"Said Rabbi Yitzchak: The Torah should have begun from the first commandment regarding the mitzvah of the New Moon!" Rashi presents the answer that the Torah begins with creation in order to impress upon us G-d's control over the world's events and property and that He parcels out land to whomever He desires and has assigned the Land of Israel to the people of Israel.

But that does not answer why all of the other narratives and stories appear in this holy book. In fact, the entire book of Bereshis, Genesis, is an enigma. It tells us much but not all about the founders of our people; it records historical events that shape world civilization but does not really place them in a true historical perspective; and it certainly reveals almost nothing to us about the nature of the G-d of creation and Israel. So, again we ask: Why the book?

My rabbinic teachers taught me over a half-century ago that the secret of the entire book of Bereshis lay in the simple understanding of the verse: "This is the book of the generations of mankind." The Torah does not come to define G-d; it leaves that to the theologians. The Torah does not explain creation; it leaves that to the astrophysicists and geneticists. The Torah comes to direct, counsel, guide and strengthen each and every individual human being in that person's journey through life and its vicissitudes.

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Therefore, the Torah is devoted to personal detail about people's lives. It tells of human heroism and greatness, as well as to record the petty, violent and dark side of our nature. But most importantly, it provides us with role models, real heroes who inspire and challenge us to live up to our humanity and to the service of our Creator. Each of the heroes, Abraham, Isaac, Jacob, Sarah, Rebbeca, Rachel, Leah, Josef, Judah, etc., illustrates the unique path in life that a Torah believer should follow. We become aware how to overcome adversity, how to accept defeat and even tragedy, how to be positive in a negative society, and how to be G-d-centered in an earth-bound mortal body.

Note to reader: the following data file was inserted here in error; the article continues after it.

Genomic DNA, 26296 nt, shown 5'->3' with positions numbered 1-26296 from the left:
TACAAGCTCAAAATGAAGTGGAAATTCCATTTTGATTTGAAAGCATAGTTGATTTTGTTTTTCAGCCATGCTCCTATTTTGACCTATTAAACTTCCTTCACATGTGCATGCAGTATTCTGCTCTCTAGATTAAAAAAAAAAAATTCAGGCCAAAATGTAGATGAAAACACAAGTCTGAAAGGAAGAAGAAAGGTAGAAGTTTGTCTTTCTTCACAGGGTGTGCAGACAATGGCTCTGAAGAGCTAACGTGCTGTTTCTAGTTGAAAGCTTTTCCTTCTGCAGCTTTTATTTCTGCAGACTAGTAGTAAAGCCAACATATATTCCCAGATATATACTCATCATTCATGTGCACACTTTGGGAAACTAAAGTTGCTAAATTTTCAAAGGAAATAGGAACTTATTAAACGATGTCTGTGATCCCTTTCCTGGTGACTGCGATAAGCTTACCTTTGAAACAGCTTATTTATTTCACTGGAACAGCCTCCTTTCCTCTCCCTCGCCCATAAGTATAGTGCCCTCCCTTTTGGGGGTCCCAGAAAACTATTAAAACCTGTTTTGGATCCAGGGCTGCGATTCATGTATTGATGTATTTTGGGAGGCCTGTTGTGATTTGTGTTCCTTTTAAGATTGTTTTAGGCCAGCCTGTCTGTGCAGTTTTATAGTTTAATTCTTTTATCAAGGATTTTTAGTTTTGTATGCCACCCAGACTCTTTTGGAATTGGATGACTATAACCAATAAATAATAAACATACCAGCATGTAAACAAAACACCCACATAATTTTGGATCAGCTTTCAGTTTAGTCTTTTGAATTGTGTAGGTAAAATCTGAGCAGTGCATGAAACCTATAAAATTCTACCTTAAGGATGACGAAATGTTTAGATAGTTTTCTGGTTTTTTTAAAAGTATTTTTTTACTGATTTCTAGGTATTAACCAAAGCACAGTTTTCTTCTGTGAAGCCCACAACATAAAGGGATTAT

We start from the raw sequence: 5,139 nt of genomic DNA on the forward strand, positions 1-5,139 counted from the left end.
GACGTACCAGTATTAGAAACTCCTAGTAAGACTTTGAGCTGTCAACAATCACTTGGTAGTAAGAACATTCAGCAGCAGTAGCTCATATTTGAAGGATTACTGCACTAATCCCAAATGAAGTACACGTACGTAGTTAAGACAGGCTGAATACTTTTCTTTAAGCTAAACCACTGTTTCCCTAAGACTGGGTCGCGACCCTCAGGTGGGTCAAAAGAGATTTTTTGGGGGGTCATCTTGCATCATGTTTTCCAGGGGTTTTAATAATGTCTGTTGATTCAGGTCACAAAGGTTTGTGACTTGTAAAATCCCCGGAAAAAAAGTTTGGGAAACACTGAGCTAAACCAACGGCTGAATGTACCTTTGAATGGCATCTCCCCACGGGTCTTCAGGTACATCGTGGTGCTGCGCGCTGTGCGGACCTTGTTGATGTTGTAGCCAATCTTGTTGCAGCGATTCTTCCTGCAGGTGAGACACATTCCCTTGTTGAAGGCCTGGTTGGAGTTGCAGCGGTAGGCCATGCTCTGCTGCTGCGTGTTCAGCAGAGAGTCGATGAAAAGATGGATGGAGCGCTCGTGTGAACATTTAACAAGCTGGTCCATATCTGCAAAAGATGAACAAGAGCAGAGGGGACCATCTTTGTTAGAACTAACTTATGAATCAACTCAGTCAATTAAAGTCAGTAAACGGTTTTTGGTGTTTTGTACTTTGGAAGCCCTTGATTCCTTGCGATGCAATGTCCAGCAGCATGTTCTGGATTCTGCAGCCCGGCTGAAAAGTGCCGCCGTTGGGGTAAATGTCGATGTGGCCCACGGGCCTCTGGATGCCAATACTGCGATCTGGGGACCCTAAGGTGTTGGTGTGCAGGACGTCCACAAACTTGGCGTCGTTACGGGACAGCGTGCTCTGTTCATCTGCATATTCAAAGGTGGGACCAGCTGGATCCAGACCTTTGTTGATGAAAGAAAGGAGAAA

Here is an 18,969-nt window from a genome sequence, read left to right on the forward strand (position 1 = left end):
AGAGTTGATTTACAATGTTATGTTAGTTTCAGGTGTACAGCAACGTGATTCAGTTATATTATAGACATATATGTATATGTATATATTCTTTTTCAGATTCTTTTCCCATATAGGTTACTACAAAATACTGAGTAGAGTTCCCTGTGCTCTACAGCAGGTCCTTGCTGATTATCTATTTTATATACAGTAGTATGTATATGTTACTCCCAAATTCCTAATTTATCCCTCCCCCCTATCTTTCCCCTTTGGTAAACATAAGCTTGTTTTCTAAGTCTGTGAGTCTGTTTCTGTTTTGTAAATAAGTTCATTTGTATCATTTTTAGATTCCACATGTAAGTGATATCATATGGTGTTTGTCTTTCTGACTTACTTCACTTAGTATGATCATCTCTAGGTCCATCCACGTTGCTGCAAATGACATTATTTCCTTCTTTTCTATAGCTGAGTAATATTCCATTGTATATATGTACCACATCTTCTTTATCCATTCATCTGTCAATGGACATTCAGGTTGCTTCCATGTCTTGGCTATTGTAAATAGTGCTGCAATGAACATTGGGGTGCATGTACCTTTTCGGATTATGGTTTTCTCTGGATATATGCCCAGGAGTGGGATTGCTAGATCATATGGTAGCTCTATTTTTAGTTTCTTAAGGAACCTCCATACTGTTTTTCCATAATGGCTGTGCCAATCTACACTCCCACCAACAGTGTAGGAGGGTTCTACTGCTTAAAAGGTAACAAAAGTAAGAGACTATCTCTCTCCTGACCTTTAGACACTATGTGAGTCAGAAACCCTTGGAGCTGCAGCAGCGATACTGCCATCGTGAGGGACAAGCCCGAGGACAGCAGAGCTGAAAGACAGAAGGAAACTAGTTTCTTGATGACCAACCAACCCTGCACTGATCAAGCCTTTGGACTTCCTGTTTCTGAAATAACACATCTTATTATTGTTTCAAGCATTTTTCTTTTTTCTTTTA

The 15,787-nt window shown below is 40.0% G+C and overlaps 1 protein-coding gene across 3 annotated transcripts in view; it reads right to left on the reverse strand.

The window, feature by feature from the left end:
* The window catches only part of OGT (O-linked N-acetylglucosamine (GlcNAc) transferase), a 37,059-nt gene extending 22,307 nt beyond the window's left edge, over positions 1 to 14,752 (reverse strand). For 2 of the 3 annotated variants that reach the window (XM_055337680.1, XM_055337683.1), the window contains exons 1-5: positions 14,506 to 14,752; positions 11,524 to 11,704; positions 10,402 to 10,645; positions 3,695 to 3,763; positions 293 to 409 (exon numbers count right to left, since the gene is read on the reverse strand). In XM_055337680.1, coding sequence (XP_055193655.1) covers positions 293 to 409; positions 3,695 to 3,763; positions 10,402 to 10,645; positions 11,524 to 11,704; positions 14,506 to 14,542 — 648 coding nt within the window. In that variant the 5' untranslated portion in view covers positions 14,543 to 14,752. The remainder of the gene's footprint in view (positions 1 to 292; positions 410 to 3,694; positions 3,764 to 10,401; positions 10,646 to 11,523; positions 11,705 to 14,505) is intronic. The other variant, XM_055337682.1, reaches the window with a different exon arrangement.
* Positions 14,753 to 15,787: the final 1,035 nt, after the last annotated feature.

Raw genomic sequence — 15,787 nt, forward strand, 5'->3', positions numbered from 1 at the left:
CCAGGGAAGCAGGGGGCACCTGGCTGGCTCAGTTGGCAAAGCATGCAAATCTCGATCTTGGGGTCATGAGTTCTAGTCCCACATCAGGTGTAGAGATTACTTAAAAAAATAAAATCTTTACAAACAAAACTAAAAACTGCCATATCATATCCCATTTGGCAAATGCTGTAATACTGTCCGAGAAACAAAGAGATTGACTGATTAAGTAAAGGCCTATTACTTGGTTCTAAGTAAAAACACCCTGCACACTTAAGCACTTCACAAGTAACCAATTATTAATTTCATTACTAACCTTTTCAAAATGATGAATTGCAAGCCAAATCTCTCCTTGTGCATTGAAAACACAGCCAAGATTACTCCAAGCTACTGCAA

It is no wonder that the rabbis of the Talmud demanded that Jews ask of themselves: "When will my actions in life reach the level of faith and performance of my original (Book of Bereshis) forbearers?" I may never be able to achieve or accomplish what Abraham and Sarah did, but I am duty bound to measure my goals and attitudes in life according to the goals and standards that they established for their descendants- the people of Israel, many millennia ago.

And the establishment and explanation of those attitudes and standards, as actually lived by these heroes, is the basic message of the Book of Bereshis.

In a world where standards and morality change swiftly, where there are no fixed definitions of right and wrong behavior, the example of the people of Bereshis remains vital, perhaps even more vital than in previous eras.

The evil people bring destruction to civilization, no matter how enticing the momentary enjoyment of that evil appears to society.

The righteous person preserves all humanity and brings eternal blessing to generations yet unborn. Therefore each of us should write our own book of Bereshis, through our behavior, our loyalty to Torah and its standards, our learning the lessons of the original book of Bereshis. Then we will appreciate the true greatness of this first book of the Torah.

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Rabbi Berel Wein is one of Jewry's foremost historians and founder of the Destiny Foundation. He has authored over 650 tapes, books and videos which you can purchase at RabbiWein.com. Comment by clicking here or calling 1-800-499-WEIN (9346).

© 2003, Rabbi Berel Wein